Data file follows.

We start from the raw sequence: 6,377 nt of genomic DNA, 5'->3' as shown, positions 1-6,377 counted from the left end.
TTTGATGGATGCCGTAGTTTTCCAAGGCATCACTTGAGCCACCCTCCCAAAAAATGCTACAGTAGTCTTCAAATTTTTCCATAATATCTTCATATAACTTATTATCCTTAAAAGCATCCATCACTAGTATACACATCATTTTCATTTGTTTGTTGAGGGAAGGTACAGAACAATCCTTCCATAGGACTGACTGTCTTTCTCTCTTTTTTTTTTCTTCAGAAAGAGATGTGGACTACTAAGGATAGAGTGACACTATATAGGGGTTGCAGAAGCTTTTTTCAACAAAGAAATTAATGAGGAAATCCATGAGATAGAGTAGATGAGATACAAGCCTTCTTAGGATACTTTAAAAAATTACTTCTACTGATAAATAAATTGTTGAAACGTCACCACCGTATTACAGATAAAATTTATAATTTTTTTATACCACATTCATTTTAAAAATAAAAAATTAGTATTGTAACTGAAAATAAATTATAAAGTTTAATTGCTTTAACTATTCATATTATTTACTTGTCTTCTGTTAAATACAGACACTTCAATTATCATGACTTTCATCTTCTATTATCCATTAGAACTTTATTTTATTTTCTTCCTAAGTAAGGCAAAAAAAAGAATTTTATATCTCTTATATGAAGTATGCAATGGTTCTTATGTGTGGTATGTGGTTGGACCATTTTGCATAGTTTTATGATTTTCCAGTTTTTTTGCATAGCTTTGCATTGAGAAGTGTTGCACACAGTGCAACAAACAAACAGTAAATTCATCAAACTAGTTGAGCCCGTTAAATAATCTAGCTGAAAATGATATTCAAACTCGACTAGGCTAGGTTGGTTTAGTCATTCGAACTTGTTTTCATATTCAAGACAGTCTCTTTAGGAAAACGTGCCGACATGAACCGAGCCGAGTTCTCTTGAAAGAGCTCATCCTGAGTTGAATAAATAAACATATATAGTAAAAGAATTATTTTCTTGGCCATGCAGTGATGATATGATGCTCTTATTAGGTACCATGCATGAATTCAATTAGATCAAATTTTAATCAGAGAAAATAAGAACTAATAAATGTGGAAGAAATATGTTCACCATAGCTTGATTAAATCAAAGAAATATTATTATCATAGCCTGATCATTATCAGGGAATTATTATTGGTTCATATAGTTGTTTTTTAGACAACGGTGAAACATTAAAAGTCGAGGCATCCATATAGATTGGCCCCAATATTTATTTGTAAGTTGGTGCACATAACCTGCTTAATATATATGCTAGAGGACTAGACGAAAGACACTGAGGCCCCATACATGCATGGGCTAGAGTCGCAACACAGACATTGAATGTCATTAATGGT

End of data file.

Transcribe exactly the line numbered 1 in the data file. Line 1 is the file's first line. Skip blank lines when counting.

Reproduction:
We start from the raw sequence: 6,377 nt of genomic DNA, 5'->3' as shown, positions 1-6,377 counted from the left end.